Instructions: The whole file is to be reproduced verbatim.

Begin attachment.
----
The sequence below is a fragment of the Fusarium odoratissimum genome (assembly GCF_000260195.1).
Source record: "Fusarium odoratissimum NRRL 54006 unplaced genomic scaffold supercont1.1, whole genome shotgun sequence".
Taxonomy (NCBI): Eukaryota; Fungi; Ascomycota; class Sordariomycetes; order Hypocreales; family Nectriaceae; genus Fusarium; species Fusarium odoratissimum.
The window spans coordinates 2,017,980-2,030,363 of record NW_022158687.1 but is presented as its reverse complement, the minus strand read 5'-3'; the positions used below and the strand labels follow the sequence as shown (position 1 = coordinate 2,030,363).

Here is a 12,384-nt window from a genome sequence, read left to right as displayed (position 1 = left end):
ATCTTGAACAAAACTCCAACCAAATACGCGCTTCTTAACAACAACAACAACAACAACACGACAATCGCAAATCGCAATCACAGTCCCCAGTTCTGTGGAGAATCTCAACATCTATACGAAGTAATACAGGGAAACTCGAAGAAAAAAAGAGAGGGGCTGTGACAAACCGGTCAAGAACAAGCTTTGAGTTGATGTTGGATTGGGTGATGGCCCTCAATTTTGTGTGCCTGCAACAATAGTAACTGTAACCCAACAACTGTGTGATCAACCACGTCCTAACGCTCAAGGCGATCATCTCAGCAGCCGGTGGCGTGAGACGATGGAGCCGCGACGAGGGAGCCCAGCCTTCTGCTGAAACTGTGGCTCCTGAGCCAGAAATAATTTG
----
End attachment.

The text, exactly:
The sequence below is a fragment of the Fusarium odoratissimum genome (assembly GCF_000260195.1).
Source record: "Fusarium odoratissimum NRRL 54006 unplaced genomic scaffold supercont1.1, whole genome shotgun sequence".
Taxonomy (NCBI): Eukaryota; Fungi; Ascomycota; class Sordariomycetes; order Hypocreales; family Nectriaceae; genus Fusarium; species Fusarium odoratissimum.
The window spans coordinates 2,017,980-2,030,363 of record NW_022158687.1 but is presented as its reverse complement, the minus strand read 5'-3'; the positions used below and the strand labels follow the sequence as shown (position 1 = coordinate 2,030,363).

Here is a 12,384-nt window from a genome sequence, read left to right as displayed (position 1 = left end):
ATCTTGAACAAAACTCCAACCAAATACGCGCTTCTTAACAACAACAACAACAACAACACGACAATCGCAAATCGCAATCACAGTCCCCAGTTCTGTGGAGAATCTCAACATCTATACGAAGTAATACAGGGAAACTCGAAGAAAAAAAGAGAGGGGCTGTGACAAACCGGTCAAGAACAAGCTTTGAGTTGATGTTGGATTGGGTGATGGCCCTCAATTTTGTGTGCCTGCAACAATAGTAACTGTAACCCAACAACTGTGTGATCAACCACGTCCTAACGCTCAAGGCGATCATCTCAGCAGCCGGTGGCGTGAGACGATGGAGCCGCGACGAGGGAGCCCAGCCTTCTGCTGAAACTGTGGCTCCTGAGCCAGAAATAATTTG